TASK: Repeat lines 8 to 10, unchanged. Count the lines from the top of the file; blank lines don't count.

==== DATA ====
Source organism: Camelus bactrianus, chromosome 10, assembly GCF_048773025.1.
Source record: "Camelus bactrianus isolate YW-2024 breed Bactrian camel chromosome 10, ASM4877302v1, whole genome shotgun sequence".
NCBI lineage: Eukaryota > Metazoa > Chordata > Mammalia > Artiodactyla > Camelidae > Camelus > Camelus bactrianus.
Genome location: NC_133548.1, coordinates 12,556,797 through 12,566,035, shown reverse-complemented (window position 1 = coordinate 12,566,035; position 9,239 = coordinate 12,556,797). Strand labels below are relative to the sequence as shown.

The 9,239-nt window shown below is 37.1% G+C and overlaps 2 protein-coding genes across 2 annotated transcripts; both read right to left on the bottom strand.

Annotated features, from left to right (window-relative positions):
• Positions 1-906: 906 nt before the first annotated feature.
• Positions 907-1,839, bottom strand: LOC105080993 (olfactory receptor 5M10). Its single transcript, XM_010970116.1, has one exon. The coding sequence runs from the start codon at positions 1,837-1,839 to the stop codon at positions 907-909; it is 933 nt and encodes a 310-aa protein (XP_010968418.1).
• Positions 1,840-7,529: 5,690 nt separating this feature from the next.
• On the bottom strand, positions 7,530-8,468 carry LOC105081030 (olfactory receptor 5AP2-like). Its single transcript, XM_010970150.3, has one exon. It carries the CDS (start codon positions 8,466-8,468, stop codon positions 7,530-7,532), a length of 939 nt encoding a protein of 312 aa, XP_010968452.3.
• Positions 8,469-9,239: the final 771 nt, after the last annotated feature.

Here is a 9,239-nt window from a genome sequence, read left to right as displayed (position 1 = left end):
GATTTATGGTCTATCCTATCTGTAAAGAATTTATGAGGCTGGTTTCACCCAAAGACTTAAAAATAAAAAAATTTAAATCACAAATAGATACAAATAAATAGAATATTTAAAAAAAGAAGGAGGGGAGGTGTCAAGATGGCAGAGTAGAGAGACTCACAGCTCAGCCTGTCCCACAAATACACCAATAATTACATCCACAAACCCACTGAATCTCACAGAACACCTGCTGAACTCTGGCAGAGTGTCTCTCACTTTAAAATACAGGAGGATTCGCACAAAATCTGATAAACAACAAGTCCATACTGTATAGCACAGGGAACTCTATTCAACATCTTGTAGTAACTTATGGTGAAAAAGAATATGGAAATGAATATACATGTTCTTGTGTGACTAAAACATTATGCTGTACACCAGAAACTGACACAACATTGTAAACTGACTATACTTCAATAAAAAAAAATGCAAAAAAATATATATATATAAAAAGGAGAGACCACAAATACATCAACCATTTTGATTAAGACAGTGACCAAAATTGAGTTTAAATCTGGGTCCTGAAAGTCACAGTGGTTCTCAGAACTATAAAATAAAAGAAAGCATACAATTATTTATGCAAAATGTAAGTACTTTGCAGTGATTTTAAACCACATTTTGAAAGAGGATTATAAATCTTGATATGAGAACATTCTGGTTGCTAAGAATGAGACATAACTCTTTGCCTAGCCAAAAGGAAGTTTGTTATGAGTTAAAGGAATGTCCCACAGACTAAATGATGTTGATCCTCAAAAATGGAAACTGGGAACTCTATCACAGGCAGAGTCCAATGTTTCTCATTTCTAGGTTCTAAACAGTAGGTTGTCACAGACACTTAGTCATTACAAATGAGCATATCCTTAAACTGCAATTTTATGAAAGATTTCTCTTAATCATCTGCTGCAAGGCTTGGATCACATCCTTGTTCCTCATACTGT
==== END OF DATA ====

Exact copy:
• Positions 907-1,839, bottom strand: LOC105080993 (olfactory receptor 5M10). Its single transcript, XM_010970116.1, has one exon. The coding sequence runs from the start codon at positions 1,837-1,839 to the stop codon at positions 907-909; it is 933 nt and encodes a 310-aa protein (XP_010968418.1).
• Positions 1,840-7,529: 5,690 nt separating this feature from the next.
• On the bottom strand, positions 7,530-8,468 carry LOC105081030 (olfactory receptor 5AP2-like). Its single transcript, XM_010970150.3, has one exon. It carries the CDS (start codon positions 8,466-8,468, stop codon positions 7,530-7,532), a length of 939 nt encoding a protein of 312 aa, XP_010968452.3.